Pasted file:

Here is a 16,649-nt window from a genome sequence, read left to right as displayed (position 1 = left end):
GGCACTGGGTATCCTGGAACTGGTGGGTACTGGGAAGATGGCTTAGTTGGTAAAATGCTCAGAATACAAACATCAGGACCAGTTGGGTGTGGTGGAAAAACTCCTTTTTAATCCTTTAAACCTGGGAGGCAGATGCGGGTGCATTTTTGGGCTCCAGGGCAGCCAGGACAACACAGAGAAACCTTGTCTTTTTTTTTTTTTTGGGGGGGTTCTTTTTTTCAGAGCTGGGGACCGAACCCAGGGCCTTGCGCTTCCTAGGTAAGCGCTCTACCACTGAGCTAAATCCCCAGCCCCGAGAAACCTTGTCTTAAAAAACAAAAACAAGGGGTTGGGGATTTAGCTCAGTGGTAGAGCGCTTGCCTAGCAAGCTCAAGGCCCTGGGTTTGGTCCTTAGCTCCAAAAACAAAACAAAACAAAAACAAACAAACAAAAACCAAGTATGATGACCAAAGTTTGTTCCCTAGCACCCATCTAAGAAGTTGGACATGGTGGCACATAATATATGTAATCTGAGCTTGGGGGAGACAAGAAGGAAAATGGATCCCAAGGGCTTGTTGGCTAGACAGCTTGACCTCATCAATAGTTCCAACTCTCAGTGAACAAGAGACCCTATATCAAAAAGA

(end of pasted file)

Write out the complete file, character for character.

Here is a 16,649-nt window from a genome sequence, read left to right as displayed (position 1 = left end):
GGCACTGGGTATCCTGGAACTGGTGGGTACTGGGAAGATGGCTTAGTTGGTAAAATGCTCAGAATACAAACATCAGGACCAGTTGGGTGTGGTGGAAAAACTCCTTTTTAATCCTTTAAACCTGGGAGGCAGATGCGGGTGCATTTTTGGGCTCCAGGGCAGCCAGGACAACACAGAGAAACCTTGTCTTTTTTTTTTTTTTGGGGGGGTTCTTTTTTTCAGAGCTGGGGACCGAACCCAGGGCCTTGCGCTTCCTAGGTAAGCGCTCTACCACTGAGCTAAATCCCCAGCCCCGAGAAACCTTGTCTTAAAAAACAAAAACAAGGGGTTGGGGATTTAGCTCAGTGGTAGAGCGCTTGCCTAGCAAGCTCAAGGCCCTGGGTTTGGTCCTTAGCTCCAAAAACAAAACAAAACAAAAACAAACAAACAAAAACCAAGTATGATGACCAAAGTTTGTTCCCTAGCACCCATCTAAGAAGTTGGACATGGTGGCACATAATATATGTAATCTGAGCTTGGGGGAGACAAGAAGGAAAATGGATCCCAAGGGCTTGTTGGCTAGACAGCTTGACCTCATCAATAGTTCCAACTCTCAGTGAACAAGAGACCCTATATCAAAAAGA